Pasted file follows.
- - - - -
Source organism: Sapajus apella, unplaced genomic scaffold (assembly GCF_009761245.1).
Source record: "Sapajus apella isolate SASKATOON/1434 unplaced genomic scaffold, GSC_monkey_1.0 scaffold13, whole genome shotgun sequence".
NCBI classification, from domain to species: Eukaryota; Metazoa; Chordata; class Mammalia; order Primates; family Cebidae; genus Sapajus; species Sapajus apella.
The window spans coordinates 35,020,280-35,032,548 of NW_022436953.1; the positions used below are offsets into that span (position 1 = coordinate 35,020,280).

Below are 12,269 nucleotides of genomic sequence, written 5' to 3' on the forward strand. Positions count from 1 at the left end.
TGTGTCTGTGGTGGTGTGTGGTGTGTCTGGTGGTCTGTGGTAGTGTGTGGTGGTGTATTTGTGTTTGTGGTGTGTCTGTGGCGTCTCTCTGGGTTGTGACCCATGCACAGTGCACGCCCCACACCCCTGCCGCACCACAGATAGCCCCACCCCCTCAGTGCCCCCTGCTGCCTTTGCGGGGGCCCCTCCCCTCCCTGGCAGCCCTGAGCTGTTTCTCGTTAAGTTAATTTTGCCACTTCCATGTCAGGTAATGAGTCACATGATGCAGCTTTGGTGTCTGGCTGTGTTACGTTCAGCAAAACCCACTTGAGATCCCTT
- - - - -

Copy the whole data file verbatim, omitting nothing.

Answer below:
Source organism: Sapajus apella, unplaced genomic scaffold (assembly GCF_009761245.1).
Source record: "Sapajus apella isolate SASKATOON/1434 unplaced genomic scaffold, GSC_monkey_1.0 scaffold13, whole genome shotgun sequence".
NCBI classification, from domain to species: Eukaryota; Metazoa; Chordata; class Mammalia; order Primates; family Cebidae; genus Sapajus; species Sapajus apella.
The window spans coordinates 35,020,280-35,032,548 of NW_022436953.1; the positions used below are offsets into that span (position 1 = coordinate 35,020,280).

Below are 12,269 nucleotides of genomic sequence, written 5' to 3' on the forward strand. Positions count from 1 at the left end.
TGTGTCTGTGGTGGTGTGTGGTGTGTCTGGTGGTCTGTGGTAGTGTGTGGTGGTGTATTTGTGTTTGTGGTGTGTCTGTGGCGTCTCTCTGGGTTGTGACCCATGCACAGTGCACGCCCCACACCCCTGCCGCACCACAGATAGCCCCACCCCCTCAGTGCCCCCTGCTGCCTTTGCGGGGGCCCCTCCCCTCCCTGGCAGCCCTGAGCTGTTTCTCGTTAAGTTAATTTTGCCACTTCCATGTCAGGTAATGAGTCACATGATGCAGCTTTGGTGTCTGGCTGTGTTACGTTCAGCAAAACCCACTTGAGATCCCTT